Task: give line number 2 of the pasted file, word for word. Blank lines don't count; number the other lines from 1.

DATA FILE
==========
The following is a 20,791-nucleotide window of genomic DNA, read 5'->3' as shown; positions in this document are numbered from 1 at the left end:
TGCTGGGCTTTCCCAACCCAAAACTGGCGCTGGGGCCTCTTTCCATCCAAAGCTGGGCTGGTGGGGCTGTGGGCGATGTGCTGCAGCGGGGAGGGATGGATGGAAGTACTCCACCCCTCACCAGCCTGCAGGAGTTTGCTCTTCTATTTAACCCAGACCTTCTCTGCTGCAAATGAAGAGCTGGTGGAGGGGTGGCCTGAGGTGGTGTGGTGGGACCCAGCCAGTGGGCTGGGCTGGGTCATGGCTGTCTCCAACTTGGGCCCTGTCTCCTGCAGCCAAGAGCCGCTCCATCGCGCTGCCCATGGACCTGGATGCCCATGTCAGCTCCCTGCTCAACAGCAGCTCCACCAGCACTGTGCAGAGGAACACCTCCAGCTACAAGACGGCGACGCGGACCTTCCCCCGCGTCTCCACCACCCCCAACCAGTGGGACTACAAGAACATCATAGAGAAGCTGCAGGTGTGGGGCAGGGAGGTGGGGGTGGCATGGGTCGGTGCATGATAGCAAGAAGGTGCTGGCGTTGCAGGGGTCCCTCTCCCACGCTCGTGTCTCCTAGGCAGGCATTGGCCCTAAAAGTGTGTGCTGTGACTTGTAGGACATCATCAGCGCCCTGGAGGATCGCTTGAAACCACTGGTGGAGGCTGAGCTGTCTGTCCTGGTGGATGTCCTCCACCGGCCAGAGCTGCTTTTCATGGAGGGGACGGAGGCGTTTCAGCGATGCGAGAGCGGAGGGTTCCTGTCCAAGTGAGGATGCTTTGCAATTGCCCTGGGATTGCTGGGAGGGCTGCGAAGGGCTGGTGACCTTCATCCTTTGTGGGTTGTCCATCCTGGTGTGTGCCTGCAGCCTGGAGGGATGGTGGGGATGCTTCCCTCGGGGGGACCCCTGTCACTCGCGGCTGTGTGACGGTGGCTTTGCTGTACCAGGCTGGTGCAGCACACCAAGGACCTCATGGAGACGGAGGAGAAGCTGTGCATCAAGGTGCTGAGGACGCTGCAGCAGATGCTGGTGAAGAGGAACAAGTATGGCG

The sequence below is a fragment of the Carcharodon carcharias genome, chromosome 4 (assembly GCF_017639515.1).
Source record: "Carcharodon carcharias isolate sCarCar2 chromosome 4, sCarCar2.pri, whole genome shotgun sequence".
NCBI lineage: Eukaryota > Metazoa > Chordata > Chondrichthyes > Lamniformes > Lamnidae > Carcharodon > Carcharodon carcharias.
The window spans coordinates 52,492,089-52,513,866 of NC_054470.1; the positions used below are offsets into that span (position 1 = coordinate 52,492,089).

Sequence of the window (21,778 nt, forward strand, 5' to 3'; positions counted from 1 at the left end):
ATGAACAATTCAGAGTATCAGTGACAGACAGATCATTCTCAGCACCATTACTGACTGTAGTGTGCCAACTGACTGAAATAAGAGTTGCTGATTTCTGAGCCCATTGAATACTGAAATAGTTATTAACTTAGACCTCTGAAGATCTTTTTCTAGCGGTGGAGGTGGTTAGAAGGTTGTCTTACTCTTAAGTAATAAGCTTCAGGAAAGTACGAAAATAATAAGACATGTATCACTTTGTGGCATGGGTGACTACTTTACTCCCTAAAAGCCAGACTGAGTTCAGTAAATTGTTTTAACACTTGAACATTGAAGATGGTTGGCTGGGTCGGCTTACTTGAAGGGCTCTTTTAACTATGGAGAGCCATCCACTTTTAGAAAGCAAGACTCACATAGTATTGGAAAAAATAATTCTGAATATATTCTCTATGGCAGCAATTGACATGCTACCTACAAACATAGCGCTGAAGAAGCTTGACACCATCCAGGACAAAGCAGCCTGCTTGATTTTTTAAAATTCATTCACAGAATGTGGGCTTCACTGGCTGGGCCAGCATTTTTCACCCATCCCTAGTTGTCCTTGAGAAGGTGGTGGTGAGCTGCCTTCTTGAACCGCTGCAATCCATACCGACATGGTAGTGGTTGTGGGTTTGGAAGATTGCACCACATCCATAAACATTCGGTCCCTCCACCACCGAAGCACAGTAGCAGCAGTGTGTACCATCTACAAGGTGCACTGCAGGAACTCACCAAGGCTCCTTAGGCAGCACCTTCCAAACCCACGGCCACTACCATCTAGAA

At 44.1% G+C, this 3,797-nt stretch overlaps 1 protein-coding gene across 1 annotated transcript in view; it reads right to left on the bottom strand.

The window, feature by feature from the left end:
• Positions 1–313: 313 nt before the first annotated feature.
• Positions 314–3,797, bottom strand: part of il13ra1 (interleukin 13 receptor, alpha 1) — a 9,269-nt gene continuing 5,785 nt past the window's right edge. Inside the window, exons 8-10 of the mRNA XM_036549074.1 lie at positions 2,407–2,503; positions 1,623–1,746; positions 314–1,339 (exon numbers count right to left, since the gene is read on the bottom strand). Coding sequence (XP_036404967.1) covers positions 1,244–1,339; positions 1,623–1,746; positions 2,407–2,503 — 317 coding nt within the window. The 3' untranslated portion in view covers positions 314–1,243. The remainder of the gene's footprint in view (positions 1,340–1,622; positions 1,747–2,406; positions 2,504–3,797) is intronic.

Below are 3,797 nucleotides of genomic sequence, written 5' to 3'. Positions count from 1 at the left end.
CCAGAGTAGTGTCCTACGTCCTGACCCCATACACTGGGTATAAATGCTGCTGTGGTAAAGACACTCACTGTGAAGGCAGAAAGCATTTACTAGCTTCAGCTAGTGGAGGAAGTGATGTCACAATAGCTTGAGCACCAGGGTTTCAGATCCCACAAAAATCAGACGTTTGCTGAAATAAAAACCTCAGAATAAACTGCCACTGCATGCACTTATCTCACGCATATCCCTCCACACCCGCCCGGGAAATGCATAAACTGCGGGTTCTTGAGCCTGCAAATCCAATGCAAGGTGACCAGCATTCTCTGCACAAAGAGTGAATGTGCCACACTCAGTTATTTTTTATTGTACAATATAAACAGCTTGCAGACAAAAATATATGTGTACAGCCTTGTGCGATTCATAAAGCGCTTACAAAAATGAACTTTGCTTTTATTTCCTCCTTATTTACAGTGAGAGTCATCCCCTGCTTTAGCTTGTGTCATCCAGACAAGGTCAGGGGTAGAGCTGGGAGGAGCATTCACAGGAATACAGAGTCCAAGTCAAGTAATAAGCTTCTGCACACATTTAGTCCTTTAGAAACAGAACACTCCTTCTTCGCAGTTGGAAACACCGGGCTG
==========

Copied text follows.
TGCTGGGCTTTCCCAACCCAAAACTGGCGCTGGGGCCTCTTTCCATCCAAAGCTGGGCTGGTGGGGCTGTGGGCGATGTGCTGCAGCGGGGAGGGATGGATGGAAGTACTCCACCCCTCACCAGCCTGCAGGAGTTTGCTCTTCTATTTAACCCAGACCTTCTCTGCTGCAAATGAAGAGCTGGTGGAGGGGTGGCCTGAGGTGGTGTGGTGGGACCCAGCCAGTGGGCTGGGCTGGGTCATGGCTGTCTCCAACTTGGGCCCTGTCTCCTGCAGCCAAGAGCCGCTCCATCGCGCTGCCCATGGACCTGGATGCCCATGTCAGCTCCCTGCTCAACAGCAGCTCCACCAGCACTGTGCAGAGGAACACCTCCAGCTACAAGACGGCGACGCGGACCTTCCCCCGCGTCTCCACCACCCCCAACCAGTGGGACTACAAGAACATCATAGAGAAGCTGCAGGTGTGGGGCAGGGAGGTGGGGGTGGCATGGGTCGGTGCATGATAGCAAGAAGGTGCTGGCGTTGCAGGGGTCCCTCTCCCACGCTCGTGTCTCCTAGGCAGGCATTGGCCCTAAAAGTGTGTGCTGTGACTTGTAGGACATCATCAGCGCCCTGGAGGATCGCTTGAAACCACTGGTGGAGGCTGAGCTGTCTGTCCTGGTGGATGTCCTCCACCGGCCAGAGCTGCTTTTCATGGAGGGGACGGAGGCGTTTCAGCGATGCGAGAGCGGAGGGTTCCTGTCCAAGTGAGGATGCTTTGCAATTGCCCTGGGATTGCTGGGAGGGCTGCGAAGGGCTGGTGACCTTCATCCTTTGTGGGTTGTCCATCCTGGTGTGTGCCTGCAGCCTGGAGGGATGGTGGGGATGCTTCCCTCGGGGGGACCCCTGTCACTCGCGGCTGTGTGACGGTGGCTTTGCTGTACCAGGCTGGTGCAGCACACCAAGGACCTCATGGAGACGGAGGAGAAGCTGTGCATCAAGGTGCTGAGGACGCTGCAGCAGATGCTGGTGAAGAGGAACAAGTATGGCG